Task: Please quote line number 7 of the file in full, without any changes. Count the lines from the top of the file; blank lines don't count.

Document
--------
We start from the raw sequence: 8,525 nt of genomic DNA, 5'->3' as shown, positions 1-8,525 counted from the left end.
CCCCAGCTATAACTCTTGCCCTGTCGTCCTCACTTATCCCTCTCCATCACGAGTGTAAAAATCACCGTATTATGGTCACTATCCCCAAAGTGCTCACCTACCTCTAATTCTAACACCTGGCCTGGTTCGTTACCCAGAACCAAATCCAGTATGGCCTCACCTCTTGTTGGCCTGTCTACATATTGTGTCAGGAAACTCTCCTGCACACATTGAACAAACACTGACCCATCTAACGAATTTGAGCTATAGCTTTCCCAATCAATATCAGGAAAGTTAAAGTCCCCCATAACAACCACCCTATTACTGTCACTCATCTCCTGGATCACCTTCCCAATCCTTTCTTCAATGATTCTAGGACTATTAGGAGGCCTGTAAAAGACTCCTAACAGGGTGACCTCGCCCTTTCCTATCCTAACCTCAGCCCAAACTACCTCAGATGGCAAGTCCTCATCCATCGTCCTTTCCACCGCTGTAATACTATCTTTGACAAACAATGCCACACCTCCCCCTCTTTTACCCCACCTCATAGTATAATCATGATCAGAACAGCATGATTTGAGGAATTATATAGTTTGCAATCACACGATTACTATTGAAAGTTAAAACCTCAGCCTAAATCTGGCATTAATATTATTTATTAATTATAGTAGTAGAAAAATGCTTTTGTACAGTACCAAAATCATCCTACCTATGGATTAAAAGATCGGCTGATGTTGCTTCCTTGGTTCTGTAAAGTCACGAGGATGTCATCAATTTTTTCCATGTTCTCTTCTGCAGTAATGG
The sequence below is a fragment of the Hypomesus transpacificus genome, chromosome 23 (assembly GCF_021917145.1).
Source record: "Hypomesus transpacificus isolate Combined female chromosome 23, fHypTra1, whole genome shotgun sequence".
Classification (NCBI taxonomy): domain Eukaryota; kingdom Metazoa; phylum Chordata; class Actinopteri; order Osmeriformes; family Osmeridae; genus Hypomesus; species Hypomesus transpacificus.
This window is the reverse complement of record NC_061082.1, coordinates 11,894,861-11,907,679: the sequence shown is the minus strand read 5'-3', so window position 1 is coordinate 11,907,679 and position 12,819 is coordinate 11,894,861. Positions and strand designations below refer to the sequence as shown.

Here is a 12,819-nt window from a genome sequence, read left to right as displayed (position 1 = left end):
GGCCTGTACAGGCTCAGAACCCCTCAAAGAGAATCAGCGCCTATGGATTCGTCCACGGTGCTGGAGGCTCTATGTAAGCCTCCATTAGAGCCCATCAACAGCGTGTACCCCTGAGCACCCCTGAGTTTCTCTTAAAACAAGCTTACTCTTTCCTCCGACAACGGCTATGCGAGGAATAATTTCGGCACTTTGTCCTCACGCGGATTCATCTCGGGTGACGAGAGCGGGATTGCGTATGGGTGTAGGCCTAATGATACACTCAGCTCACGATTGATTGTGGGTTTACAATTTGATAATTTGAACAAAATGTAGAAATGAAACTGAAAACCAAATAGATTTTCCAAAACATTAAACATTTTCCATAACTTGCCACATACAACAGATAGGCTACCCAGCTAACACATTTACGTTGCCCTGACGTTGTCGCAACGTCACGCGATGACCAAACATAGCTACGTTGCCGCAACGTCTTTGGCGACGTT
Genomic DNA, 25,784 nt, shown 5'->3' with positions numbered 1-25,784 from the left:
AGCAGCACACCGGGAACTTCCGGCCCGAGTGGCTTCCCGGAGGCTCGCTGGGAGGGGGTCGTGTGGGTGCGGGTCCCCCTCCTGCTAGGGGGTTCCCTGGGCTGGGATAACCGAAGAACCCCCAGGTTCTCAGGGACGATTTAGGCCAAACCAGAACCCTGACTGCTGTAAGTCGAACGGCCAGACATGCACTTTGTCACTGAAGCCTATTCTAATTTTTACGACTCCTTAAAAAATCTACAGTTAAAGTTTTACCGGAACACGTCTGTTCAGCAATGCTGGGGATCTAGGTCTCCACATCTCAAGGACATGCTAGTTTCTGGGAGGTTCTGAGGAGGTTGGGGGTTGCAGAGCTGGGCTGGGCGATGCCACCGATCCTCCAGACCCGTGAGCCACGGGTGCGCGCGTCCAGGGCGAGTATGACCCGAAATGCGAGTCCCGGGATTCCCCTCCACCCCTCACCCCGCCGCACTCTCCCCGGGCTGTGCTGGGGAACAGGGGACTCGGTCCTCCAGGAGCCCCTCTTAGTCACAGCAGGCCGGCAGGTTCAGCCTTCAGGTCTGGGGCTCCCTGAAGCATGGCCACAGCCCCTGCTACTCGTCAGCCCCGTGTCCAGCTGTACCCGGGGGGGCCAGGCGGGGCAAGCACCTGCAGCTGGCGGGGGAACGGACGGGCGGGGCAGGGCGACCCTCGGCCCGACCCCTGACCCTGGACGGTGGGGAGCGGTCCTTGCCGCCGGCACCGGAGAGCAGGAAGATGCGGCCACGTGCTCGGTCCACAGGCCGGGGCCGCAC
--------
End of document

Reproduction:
Here is a 12,819-nt window from a genome sequence, read left to right as displayed (position 1 = left end):